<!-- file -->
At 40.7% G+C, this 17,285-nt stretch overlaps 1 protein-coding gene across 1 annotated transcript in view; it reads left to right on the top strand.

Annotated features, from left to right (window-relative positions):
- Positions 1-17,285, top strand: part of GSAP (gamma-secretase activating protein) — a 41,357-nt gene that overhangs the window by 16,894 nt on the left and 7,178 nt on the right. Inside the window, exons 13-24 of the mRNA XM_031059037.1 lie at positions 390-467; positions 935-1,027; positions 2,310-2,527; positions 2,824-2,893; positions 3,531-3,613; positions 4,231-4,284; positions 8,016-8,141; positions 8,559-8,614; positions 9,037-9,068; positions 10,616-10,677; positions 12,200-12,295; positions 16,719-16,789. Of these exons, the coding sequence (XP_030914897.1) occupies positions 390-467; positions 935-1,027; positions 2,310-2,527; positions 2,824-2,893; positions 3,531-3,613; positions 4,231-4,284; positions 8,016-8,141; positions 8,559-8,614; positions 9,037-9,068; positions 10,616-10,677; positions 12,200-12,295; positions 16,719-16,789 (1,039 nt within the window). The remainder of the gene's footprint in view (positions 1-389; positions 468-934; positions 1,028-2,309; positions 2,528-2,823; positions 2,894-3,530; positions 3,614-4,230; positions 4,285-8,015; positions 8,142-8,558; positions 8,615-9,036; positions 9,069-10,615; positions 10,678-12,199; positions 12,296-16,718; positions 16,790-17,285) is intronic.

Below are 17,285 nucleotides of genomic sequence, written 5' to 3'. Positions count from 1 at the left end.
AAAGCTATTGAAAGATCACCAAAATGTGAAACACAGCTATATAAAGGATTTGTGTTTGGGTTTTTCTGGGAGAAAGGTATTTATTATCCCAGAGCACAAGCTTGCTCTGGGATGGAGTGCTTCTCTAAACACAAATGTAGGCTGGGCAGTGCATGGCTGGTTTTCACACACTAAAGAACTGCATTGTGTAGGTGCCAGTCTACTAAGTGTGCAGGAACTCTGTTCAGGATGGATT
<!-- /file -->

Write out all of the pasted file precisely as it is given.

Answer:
At 40.7% G+C, this 17,285-nt stretch overlaps 1 protein-coding gene across 1 annotated transcript in view; it reads left to right on the top strand.

Annotated features, from left to right (window-relative positions):
- Positions 1-17,285, top strand: part of GSAP (gamma-secretase activating protein) — a 41,357-nt gene that overhangs the window by 16,894 nt on the left and 7,178 nt on the right. Inside the window, exons 13-24 of the mRNA XM_031059037.1 lie at positions 390-467; positions 935-1,027; positions 2,310-2,527; positions 2,824-2,893; positions 3,531-3,613; positions 4,231-4,284; positions 8,016-8,141; positions 8,559-8,614; positions 9,037-9,068; positions 10,616-10,677; positions 12,200-12,295; positions 16,719-16,789. Of these exons, the coding sequence (XP_030914897.1) occupies positions 390-467; positions 935-1,027; positions 2,310-2,527; positions 2,824-2,893; positions 3,531-3,613; positions 4,231-4,284; positions 8,016-8,141; positions 8,559-8,614; positions 9,037-9,068; positions 10,616-10,677; positions 12,200-12,295; positions 16,719-16,789 (1,039 nt within the window). The remainder of the gene's footprint in view (positions 1-389; positions 468-934; positions 1,028-2,309; positions 2,528-2,823; positions 2,894-3,530; positions 3,614-4,230; positions 4,285-8,015; positions 8,142-8,558; positions 8,615-9,036; positions 9,069-10,615; positions 10,678-12,199; positions 12,296-16,718; positions 16,790-17,285) is intronic.

Below are 17,285 nucleotides of genomic sequence, written 5' to 3'. Positions count from 1 at the left end.
AAAGCTATTGAAAGATCACCAAAATGTGAAACACAGCTATATAAAGGATTTGTGTTTGGGTTTTTCTGGGAGAAAGGTATTTATTATCCCAGAGCACAAGCTTGCTCTGGGATGGAGTGCTTCTCTAAACACAAATGTAGGCTGGGCAGTGCATGGCTGGTTTTCACACACTAAAGAACTGCATTGTGTAGGTGCCAGTCTACTAAGTGTGCAGGAACTCTGTTCAGGATGGATT